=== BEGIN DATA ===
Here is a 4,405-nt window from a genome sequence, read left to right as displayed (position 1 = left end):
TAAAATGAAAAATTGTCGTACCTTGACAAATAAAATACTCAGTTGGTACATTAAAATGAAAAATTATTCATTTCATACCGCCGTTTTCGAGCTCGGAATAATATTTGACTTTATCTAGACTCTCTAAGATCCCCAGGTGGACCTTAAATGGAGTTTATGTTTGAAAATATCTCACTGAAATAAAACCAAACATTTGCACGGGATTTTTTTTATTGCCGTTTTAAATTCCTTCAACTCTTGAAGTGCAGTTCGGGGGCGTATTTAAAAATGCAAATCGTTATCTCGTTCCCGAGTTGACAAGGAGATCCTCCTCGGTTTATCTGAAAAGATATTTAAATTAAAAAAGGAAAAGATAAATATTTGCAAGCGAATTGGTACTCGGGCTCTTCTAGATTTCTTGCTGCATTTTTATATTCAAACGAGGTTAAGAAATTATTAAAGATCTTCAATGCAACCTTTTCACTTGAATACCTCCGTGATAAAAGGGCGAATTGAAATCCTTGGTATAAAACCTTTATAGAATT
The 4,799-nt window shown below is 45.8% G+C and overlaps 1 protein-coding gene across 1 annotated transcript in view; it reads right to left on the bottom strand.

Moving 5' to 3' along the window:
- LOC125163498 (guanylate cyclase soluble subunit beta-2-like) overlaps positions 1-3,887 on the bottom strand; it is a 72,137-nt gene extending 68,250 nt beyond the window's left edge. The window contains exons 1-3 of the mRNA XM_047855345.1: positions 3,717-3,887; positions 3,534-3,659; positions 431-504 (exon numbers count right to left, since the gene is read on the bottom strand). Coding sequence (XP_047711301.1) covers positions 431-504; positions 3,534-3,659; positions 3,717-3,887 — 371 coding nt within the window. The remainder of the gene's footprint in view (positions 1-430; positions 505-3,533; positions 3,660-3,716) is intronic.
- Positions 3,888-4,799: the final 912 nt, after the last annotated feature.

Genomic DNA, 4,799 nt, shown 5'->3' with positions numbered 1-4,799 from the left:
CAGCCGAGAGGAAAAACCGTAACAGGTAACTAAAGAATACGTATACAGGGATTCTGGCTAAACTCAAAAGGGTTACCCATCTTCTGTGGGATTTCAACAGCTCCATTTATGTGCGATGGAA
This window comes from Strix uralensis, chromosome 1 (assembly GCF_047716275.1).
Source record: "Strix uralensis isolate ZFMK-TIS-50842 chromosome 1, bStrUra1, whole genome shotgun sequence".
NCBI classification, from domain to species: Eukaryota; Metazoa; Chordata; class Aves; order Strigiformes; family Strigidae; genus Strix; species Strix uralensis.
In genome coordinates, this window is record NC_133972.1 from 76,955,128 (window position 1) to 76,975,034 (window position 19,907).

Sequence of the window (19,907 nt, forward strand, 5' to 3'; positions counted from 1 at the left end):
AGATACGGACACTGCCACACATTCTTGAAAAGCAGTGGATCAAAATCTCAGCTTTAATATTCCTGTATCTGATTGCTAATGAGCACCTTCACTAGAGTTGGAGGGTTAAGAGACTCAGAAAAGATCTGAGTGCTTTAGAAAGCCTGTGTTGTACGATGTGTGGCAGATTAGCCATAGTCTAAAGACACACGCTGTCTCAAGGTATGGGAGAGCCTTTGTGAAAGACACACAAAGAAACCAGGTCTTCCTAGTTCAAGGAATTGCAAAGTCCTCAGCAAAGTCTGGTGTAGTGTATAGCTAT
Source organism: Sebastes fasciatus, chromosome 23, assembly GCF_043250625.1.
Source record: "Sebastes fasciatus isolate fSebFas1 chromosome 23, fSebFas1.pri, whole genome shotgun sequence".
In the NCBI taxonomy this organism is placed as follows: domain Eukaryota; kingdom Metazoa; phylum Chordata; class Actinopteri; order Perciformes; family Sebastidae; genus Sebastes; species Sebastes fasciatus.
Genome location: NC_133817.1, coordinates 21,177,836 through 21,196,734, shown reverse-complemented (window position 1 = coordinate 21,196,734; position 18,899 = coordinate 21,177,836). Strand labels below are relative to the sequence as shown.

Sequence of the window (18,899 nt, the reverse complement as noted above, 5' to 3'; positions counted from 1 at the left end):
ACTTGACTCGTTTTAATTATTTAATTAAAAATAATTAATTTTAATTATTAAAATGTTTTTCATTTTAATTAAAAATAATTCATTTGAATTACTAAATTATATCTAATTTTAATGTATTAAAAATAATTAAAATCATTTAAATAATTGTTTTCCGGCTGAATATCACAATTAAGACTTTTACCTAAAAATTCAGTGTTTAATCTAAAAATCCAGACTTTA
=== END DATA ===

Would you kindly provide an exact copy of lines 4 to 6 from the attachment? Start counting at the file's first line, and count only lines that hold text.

Moving 5' to 3' along the window:
- LOC125163498 (guanylate cyclase soluble subunit beta-2-like) overlaps positions 1-3,887 on the bottom strand; it is a 72,137-nt gene extending 68,250 nt beyond the window's left edge. The window contains exons 1-3 of the mRNA XM_047855345.1: positions 3,717-3,887; positions 3,534-3,659; positions 431-504 (exon numbers count right to left, since the gene is read on the bottom strand). Coding sequence (XP_047711301.1) covers positions 431-504; positions 3,534-3,659; positions 3,717-3,887 — 371 coding nt within the window. The remainder of the gene's footprint in view (positions 1-430; positions 505-3,533; positions 3,660-3,716) is intronic.
- Positions 3,888-4,799: the final 912 nt, after the last annotated feature.